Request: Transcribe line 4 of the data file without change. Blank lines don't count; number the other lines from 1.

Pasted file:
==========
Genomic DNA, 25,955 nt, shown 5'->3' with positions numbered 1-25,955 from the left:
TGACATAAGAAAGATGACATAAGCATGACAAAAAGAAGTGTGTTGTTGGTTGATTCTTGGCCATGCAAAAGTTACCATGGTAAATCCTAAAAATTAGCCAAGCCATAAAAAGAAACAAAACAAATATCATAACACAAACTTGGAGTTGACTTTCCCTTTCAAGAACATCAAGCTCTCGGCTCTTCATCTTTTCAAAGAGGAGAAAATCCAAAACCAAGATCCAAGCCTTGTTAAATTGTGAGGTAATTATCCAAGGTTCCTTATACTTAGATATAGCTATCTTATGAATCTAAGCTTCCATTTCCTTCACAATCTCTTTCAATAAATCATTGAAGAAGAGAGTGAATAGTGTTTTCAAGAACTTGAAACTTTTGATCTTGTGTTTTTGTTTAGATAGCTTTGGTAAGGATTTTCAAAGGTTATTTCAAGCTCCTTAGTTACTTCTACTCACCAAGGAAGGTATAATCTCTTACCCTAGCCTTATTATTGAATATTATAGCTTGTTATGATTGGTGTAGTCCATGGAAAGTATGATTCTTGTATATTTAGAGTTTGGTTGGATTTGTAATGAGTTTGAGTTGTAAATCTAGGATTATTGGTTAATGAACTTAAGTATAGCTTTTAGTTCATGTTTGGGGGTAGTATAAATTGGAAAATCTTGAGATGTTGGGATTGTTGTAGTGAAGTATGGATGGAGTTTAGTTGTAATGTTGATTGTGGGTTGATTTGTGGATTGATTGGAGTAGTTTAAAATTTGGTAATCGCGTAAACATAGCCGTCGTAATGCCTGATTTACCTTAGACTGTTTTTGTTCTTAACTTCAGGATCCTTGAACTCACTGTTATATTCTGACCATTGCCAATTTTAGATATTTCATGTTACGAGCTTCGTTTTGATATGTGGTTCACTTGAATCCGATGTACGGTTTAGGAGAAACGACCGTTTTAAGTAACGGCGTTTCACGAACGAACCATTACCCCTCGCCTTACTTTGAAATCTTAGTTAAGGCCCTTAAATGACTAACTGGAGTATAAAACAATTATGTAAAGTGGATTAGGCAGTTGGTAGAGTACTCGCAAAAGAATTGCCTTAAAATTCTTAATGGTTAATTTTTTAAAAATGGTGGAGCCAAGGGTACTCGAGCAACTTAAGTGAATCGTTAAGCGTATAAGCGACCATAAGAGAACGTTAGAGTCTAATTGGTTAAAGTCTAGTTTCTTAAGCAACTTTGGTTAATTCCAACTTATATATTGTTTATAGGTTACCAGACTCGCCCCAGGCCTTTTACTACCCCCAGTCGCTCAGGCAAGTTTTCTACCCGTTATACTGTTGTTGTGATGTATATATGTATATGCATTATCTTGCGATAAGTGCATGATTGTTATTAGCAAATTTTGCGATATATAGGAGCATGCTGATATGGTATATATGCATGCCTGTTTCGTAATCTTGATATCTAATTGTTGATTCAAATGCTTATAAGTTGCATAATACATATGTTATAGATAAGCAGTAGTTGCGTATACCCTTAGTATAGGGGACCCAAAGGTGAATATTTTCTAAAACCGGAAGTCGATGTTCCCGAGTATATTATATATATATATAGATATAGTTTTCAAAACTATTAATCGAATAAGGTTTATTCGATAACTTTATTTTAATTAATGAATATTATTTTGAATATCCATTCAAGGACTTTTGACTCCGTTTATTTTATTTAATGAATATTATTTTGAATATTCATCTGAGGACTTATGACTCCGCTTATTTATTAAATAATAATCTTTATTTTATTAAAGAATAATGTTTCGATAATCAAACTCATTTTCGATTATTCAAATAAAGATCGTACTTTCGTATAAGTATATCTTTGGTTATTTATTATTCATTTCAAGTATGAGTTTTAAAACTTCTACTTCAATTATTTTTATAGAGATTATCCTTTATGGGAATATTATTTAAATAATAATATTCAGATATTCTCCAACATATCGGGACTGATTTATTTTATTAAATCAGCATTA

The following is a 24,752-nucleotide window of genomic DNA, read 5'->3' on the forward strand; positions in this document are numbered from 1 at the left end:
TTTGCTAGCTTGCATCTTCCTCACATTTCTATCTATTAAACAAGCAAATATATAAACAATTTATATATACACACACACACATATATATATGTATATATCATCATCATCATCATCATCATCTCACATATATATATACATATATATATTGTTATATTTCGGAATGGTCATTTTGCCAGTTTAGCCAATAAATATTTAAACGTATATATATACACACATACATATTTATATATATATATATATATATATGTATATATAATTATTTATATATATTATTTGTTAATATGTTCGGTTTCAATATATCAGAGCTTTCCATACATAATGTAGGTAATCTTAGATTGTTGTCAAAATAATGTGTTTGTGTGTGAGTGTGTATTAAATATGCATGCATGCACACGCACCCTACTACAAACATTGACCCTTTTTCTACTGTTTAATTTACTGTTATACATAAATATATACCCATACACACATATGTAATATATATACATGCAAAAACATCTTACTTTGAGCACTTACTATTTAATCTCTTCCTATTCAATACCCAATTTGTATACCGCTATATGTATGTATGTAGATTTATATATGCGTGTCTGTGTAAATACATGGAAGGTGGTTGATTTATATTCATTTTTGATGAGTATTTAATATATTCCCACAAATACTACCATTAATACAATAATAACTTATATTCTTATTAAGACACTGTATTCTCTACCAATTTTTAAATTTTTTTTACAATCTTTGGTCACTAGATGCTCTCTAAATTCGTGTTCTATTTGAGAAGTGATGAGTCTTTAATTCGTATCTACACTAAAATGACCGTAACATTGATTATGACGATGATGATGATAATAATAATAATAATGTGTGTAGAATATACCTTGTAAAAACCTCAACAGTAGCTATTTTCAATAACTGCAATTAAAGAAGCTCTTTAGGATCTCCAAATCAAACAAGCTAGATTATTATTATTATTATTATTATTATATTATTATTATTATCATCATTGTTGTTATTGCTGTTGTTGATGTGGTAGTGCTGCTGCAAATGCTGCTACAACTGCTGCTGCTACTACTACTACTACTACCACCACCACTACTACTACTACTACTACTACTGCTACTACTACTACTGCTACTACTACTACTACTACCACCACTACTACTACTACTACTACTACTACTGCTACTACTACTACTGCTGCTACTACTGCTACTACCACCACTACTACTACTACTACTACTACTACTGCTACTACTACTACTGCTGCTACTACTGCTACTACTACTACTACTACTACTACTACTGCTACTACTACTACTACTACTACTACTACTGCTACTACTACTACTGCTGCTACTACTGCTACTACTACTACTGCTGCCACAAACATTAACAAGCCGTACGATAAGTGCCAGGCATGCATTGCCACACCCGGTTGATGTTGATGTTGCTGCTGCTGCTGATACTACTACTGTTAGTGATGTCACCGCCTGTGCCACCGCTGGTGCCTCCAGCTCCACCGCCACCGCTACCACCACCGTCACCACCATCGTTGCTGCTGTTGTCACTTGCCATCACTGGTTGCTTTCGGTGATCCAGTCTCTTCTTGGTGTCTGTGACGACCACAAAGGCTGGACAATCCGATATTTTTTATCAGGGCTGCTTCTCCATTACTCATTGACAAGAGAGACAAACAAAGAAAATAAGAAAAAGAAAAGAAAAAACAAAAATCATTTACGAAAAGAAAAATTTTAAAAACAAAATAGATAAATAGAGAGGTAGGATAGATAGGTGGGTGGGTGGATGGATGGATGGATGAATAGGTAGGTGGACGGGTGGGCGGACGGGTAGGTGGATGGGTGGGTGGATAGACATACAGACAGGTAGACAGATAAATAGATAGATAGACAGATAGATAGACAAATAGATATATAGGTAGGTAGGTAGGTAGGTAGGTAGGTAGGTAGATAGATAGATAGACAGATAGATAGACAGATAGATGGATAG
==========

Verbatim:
TTTGCTAGCTTGCATCTTCCTCACATTTCTATCTATTAAACAAGCAAATATATAAACAATTTATATATACACACACACACATATATATATGTATATATCATCATCATCATCATCATCATCTCACATATATATATACATATATATATTGTTATATTTCGGAATGGTCATTTTGCCAGTTTAGCCAATAAATATTTAAACGTATATATATACACACATACATATTTATATATATATATATATATATATGTATATATAATTATTTATATATATTATTTGTTAATATGTTCGGTTTCAATATATCAGAGCTTTCCATACATAATGTAGGTAATCTTAGATTGTTGTCAAAATAATGTGTTTGTGTGTGAGTGTGTATTAAATATGCATGCATGCACACGCACCCTACTACAAACATTGACCCTTTTTCTACTGTTTAATTTACTGTTATACATAAATATATACCCATACACACATATGTAATATATATACATGCAAAAACATCTTACTTTGAGCACTTACTATTTAATCTCTTCCTATTCAATACCCAATTTGTATACCGCTATATGTATGTATGTAGATTTATATATGCGTGTCTGTGTAAATACATGGAAGGTGGTTGATTTATATTCATTTTTGATGAGTATTTAATATATTCCCACAAATACTACCATTAATACAATAATAACTTATATTCTTATTAAGACACTGTATTCTCTACCAATTTTTAAATTTTTTTTACAATCTTTGGTCACTAGATGCTCTCTAAATTCGTGTTCTATTTGAGAAGTGATGAGTCTTTAATTCGTATCTACACTAAAATGACCGTAACATTGATTATGACGATGATGATGATAATAATAATAATAATGTGTGTAGAATATACCTTGTAAAAACCTCAACAGTAGCTATTTTCAATAACTGCAATTAAAGAAGCTCTTTAGGATCTCCAAATCAAACAAGCTAGATTATTATTATTATTATTATTATTATATTATTATTATTATCATCATTGTTGTTATTGCTGTTGTTGATGTGGTAGTGCTGCTGCAAATGCTGCTACAACTGCTGCTGCTACTACTACTACTACTACCACCACCACTACTACTACTACTACTACTACTGCTACTACTACTACTGCTACTACTACTACTACTACCACCACTACTACTACTACTACTACTACTACTGCTACTACTACTACTGCTGCTACTACTGCTACTACCACCACTACTACTACTACTACTACTACTACTGCTACTACTACTACTGCTGCTACTACTGCTACTACTACTACTACTACTACTACTACTGCTACTACTACTACTACTACTACTACTACTGCTACTACTACTACTGCTGCTACTACTGCTACTACTACTACTGCTGCCACAAACATTAACAAGCCGTACGATAAGTGCCAGGCATGCATTGCCACACCCGGTTGATGTTGATGTTGCTGCTGCTGCTGATACTACTACTGTTAGTGATGTCACCGCCTGTGCCACCGCTGGTGCCTCCAGCTCCACCGCCACCGCTACCACCACCGTCACCACCATCGTTGCTGCTGTTGTCACTTGCCATCACTGGTTGCTTTCGGTGATCCAGTCTCTTCTTGGTGTCTGTGACGACCACAAAGGCTGGACAATCCGATATTTTTTATCAGGGCTGCTTCTCCATTACTCATTGACAAGAGAGACAAACAAAGAAAATAAGAAAAAGAAAAGAAAAAACAAAAATCATTTACGAAAAGAAAAATTTTAAAAACAAAATAGATAAATAGAGAGGTAGGATAGATAGGTGGGTGGGTGGATGGATGGATGGATGAATAGGTAGGTGGACGGGTGGGCGGACGGGTAGGTGGATGGGTGGGTGGATAGACATACAGACAGGTAGACAGATAAATAGATAGATAGACAGATAGATAGACAAATAGATATATAGGTAGGTAGGTAGGTAGGTAGGTAGGTAGGTAGATAGATAGATAGACAGATAGATAGACAGATAGATGGATAG